The group last year agreed to lift output by 400,000 barrels a day each month. But so far it is more than 1 million barrels a day shy of its target, said Andy Lipow, an oil analyst and president of Lipow Oil Associates in Houston.

“The market now questions the ability of OPEC+ to restore production to the pre-pandemic levels,” Mr. Lipow said.

Saudi Arabia and the United Arab Emirates are the only two OPEC+ producers that appear to have significant amounts of spare production capacity, Mr. Lipow added. IHS Markit expects global oil demand to grow by between 3.8 million barrels and 4 million barrels a day from January to December, with another leg of strong growth expected after the Omicron variant of coronavirus subsides.

Meanwhile, though American frackers are dispatching more drilling rigs in response to high prices, any substantial increase in their oil production is still months away. Shale companies have pledged to limit production growth and return more cash to shareholders, potentially limiting their ability to fill any supply gap. Energy consulting firm Wood Mackenzie last week projected oil production from the contiguous U.S. would increase by 240,000 barrels a day by the end of 2022.

For now, the most likely energy disruption would be to Russia’s exports of natural gas, say analysts. Russia exports around 23 billion cubic feet of gas a day, about 25% of global trade, and 85% of that gas goes to Europe, according to Cowen. In particular, Russia’s flow of natural gas to Europe through a pipeline network in Ukraine could be disrupted during a conflict. The network transports about 4 billion cubic feet a day at full capacity to Europe but is currently flowing at about 50%, according to Cowen.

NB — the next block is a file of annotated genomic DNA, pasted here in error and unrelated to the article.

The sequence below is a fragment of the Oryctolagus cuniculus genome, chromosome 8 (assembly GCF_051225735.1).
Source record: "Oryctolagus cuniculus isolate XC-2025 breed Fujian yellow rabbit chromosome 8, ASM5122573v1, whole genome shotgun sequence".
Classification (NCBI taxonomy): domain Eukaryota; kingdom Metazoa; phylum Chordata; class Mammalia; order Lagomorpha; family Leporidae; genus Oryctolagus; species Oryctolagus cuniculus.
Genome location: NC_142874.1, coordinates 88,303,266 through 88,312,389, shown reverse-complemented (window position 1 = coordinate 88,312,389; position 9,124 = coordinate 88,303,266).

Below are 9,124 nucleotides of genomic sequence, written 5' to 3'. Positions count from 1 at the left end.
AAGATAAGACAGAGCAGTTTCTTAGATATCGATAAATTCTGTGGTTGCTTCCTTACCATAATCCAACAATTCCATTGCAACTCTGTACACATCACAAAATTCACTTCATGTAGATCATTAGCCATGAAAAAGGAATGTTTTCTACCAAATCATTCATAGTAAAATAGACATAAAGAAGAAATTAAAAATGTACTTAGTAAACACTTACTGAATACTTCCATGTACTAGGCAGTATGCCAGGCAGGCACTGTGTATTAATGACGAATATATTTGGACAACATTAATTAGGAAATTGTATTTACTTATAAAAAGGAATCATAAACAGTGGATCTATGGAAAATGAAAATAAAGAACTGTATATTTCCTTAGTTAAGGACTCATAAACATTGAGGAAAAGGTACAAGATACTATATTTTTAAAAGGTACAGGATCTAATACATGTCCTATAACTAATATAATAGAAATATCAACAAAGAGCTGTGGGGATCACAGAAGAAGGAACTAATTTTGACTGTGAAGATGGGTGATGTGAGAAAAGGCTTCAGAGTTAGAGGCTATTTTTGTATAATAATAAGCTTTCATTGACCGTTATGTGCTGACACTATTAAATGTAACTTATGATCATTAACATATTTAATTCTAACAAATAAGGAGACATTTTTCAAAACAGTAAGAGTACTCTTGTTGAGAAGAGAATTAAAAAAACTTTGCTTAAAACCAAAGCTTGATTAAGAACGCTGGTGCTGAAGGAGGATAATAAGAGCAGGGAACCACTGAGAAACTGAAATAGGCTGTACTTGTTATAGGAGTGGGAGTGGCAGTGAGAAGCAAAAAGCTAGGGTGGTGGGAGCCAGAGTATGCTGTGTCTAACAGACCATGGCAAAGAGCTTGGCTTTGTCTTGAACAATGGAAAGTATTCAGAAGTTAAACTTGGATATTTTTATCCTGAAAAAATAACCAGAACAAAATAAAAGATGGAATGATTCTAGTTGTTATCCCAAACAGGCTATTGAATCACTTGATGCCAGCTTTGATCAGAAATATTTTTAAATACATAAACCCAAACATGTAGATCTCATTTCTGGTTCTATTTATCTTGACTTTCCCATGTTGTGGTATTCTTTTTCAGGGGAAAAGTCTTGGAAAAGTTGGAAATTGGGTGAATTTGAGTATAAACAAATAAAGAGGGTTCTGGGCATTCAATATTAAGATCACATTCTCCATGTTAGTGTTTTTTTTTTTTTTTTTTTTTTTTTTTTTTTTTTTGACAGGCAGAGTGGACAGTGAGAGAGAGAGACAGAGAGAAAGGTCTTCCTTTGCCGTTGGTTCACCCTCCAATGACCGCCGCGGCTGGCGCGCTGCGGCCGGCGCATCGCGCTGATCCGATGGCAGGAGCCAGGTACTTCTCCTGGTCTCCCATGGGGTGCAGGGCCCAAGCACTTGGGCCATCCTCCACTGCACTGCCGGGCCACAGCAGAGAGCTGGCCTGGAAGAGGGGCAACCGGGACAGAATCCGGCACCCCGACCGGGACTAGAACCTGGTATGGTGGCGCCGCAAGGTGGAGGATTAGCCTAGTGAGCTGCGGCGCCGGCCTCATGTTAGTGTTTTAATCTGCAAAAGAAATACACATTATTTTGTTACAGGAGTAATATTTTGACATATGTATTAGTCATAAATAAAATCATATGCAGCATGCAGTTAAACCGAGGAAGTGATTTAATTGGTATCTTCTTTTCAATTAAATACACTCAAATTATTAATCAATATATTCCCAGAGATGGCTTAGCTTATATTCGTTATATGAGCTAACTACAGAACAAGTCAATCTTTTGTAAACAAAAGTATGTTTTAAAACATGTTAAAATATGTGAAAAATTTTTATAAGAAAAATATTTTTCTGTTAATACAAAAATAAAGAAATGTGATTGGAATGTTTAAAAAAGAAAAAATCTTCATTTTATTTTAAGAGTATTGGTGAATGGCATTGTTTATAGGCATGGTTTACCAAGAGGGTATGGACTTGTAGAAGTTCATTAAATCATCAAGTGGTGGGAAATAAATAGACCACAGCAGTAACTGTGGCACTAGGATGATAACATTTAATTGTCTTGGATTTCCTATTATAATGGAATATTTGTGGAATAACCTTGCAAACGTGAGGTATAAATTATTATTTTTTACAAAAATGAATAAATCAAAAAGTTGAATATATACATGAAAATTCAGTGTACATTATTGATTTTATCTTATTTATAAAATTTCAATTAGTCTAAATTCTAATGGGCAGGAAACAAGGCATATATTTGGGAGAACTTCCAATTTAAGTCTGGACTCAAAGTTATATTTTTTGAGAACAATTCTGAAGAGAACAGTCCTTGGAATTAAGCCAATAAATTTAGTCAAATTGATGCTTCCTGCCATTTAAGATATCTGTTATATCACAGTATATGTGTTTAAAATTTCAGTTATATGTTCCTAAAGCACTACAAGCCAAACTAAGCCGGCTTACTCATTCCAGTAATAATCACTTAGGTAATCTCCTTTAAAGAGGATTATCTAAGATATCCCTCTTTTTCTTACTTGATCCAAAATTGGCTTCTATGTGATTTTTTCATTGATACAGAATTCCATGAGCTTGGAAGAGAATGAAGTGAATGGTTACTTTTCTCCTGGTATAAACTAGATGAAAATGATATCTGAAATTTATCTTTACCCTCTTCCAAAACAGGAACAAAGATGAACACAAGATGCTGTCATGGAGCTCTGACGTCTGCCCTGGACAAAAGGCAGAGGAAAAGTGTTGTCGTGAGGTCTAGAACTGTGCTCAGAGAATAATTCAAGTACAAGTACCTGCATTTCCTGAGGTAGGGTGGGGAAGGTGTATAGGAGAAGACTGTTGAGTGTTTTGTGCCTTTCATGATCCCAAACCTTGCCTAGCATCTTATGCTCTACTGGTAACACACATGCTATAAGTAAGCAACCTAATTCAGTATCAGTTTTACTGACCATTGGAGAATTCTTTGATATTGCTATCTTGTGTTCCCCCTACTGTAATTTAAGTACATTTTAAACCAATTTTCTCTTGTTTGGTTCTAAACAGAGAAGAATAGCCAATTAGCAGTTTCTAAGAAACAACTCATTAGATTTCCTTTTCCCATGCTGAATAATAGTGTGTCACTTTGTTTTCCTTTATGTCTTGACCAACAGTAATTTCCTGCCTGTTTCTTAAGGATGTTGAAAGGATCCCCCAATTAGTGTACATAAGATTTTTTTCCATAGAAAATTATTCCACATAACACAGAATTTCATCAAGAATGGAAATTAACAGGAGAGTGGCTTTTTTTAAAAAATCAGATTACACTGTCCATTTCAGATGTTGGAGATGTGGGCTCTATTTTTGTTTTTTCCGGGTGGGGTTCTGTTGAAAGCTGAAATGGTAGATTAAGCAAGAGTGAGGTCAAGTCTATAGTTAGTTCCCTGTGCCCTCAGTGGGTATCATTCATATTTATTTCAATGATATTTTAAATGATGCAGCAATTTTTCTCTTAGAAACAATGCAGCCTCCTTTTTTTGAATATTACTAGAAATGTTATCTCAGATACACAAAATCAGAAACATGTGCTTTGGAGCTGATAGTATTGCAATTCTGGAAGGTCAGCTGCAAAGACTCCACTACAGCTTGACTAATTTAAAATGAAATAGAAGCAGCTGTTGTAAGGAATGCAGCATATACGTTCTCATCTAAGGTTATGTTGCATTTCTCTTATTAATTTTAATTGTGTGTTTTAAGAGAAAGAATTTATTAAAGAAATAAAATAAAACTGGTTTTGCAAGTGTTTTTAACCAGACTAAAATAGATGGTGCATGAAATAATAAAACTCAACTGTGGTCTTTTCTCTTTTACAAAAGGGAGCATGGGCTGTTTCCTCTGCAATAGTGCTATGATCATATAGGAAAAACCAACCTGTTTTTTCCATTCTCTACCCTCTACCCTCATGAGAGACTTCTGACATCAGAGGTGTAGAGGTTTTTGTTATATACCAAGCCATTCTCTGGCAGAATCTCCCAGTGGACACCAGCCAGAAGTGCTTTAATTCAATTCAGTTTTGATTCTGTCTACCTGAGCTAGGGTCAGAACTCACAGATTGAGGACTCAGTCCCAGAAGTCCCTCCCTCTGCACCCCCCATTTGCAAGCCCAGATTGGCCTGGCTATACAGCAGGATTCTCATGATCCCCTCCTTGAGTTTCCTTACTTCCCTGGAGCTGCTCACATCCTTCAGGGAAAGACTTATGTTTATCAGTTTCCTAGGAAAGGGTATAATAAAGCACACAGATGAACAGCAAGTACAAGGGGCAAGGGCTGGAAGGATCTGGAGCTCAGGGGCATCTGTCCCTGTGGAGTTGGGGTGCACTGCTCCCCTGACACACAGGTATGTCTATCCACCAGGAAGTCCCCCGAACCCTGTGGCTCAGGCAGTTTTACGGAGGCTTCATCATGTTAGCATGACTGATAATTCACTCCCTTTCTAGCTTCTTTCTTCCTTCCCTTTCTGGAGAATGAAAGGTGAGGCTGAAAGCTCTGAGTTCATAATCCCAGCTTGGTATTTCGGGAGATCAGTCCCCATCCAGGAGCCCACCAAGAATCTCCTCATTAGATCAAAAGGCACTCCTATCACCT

Russian natural gas flows to Europe have been running lower than usual in recent months. If Russia further reduces natural gas flows to Europe or U.S. sanctions limit them, European companies would struggle to replace the supplies. European gas prices have recently reached records and, as a result, the market already is directing much of the spare supply of liquefied natural gas to Europe. Most operational LNG facilities in the world’s largest exporters—the U.S., Qatar and Australia—are running at full capacity, and there is little new supply to add.

A reduction of natural gas also could have ripple effects in oil markets as stiff competition and higher prices for gas could force some power plants and others that run on gas to use oil instead, ultimately leading to higher oil prices, say analysts.

Even if the U.S. doesn’t target Russia’s energy industry, other sanctions could still have knock-on effects on commodity markets. Sanctions on financial institutions, for example, may make funding energy operations more difficult, said Matthew Reed, an analyst at Washington-based consulting firm Foreign Reports.

Mr. Reed said some are concerned that a second round of sanctions, if the first fails to deter Russia, would directly target energy supplies.

“The real risk here isn’t necessarily the first round of sanctions,” Mr. Reed said. “It’s the second round that comes after, if everyone realizes the first was a waste of time.”

Write to Christopher M. Matthews at [email protected] and Collin Eaton at [email protected]

Source: WSJ

The Hydrogen Economy

Carbon Capture, Utilization, and Storage: Incentives